Our society reflects a lack of self-reliance (Part 2) | Worship
This is Part 2 of a discussion on the importance of self-reliance. If you missed Part 1, you can read it online at www.mukilteobeacon.com.
I am reminded of one of many stories about unlikely circumstances where a person became “undone” and a moment of clarity occurred. I laughed hysterically when I heard the story about the monk going to the monastery’s crapper.
In Tibet, this means a shed at the edge of a cliff with no floor, so that whatever is produced just drops down the cliff.
There was a monk in the outhouse. The door was closed. His teacher sneaks up to the outhouse, and brings all of the other monks of the monastery, as well as all of the people from the neighboring village, too.
They are all standing in a big crowd in front of the outhouse, when the teacher opens the door of the outhouse. The monk is squatting there with his robes down. At first, he becomes completely stunned at someone opening the door with hundreds of people looking at him.
As soon as he snaps out of his state of mind, he pulls up his robes, and becomes extremely enraged at his teacher. He holds his robes up with one hand and chases the teacher across the courtyard.
The teacher running in front of the monk while the monk running after him, shouting, “I’m going to kill you! Why did you do this?” They keep running, and the monk continues with his insults and shouts at his teacher, escalating his anger!
Eventually, the monk comes closer and closer to his teacher, and when he almost catches up with him, and attempts to grab him, the teacher turns around, stops and points at him, saying, “Now look at your mind!” And, that was that, just in that instant.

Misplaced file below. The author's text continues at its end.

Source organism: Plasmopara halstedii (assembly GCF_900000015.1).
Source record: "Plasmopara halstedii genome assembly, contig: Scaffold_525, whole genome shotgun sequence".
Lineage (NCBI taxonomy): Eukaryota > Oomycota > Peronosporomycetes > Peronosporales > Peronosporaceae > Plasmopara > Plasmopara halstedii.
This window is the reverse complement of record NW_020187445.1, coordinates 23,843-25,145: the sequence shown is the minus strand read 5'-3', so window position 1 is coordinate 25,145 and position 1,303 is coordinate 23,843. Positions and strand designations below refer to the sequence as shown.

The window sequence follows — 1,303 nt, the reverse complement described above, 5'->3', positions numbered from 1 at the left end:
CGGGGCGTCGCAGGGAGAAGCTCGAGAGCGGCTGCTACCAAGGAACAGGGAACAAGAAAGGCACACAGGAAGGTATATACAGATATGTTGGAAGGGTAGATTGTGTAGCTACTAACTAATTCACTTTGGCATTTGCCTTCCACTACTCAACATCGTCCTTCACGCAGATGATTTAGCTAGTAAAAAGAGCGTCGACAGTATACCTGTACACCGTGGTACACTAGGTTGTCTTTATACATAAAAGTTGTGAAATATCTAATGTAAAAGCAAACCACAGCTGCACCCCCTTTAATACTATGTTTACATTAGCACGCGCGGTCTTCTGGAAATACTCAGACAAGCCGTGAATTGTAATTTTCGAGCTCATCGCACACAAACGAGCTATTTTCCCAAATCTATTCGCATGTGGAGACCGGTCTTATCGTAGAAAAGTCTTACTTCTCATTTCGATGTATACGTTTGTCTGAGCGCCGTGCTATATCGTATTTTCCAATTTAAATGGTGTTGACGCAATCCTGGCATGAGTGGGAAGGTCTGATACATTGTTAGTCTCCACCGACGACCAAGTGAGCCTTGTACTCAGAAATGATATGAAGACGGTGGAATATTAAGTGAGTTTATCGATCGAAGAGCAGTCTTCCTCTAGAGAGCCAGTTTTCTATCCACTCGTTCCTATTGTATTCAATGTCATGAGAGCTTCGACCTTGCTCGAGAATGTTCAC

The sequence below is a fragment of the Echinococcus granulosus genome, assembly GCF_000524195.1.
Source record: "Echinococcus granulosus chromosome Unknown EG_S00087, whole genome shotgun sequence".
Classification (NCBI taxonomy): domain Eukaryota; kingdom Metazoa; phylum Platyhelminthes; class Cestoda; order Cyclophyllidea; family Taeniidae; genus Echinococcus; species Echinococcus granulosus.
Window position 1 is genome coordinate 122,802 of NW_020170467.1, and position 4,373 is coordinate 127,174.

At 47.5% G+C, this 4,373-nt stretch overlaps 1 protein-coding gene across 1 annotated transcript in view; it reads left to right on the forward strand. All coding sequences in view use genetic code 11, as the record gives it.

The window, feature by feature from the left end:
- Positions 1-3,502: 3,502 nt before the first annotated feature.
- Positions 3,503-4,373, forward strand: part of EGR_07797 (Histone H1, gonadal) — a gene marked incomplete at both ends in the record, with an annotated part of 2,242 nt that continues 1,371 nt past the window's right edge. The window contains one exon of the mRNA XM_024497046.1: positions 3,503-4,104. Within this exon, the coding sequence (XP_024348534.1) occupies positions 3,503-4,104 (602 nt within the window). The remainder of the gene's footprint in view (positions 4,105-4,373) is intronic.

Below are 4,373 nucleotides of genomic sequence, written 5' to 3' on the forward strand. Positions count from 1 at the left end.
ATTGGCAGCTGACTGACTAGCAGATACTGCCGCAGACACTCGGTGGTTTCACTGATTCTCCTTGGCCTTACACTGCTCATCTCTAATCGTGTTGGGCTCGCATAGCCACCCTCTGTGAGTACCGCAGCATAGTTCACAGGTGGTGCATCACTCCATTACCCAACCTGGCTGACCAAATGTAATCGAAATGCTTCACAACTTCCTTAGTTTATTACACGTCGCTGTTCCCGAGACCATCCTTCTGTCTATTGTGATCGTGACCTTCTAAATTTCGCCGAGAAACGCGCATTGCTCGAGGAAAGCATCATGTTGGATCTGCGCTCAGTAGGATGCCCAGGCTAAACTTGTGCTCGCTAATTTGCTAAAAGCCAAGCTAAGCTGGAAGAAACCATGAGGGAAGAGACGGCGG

This is an example of how one culture takes the reversed position in that it invites the examination of one’s mind, and rewards the individual for walking upon the path of self-reliance.
In Buddhist Psychology, if there is any clinging, as the above story illustrates, there is no self-reliance.
All of the rules in Buddhism, all of the vows, regulations and do’s and don’ts are developed to facilitate the process of gradually shifting from clinging to the freedom from clinging.
What does freedom from clinging mean? Clinging arises as the eight worldly dharmas, which reveal our habitual patterns.
Our daily conduct is generally based upon doing what is pleasurable or good for us and defending ourselves from whatever feels negative or unpleasurable.
In Buddhist practice, we are not examining what is good for us. Instead, we are reflecting upon what is good for others. Ideally, however, we are not even thinking about what is good for others.
Rather, our conduct is simply the spontaneous altruism expressed from our realization. This means to be naturally kind, compassionate and to help others in any way possible.
Self-reliance allows for the truth to be heard as rude to those who live in a trance – in our culture, its new ageism.
We can take illustration from some of the great people that lived on the planet. Their conduct reflect these qualities consistently, such as the Dalai Lama, Mahatma Gandhi, mother Theresa, etc.
Reflect upon your current path, and think about the subtle ways that you undermine developing your own sense of self-reliance. Do you conform to authority, or do you respectfully challenge the status-quo? What must you do to live in each moment as a self-reliant person?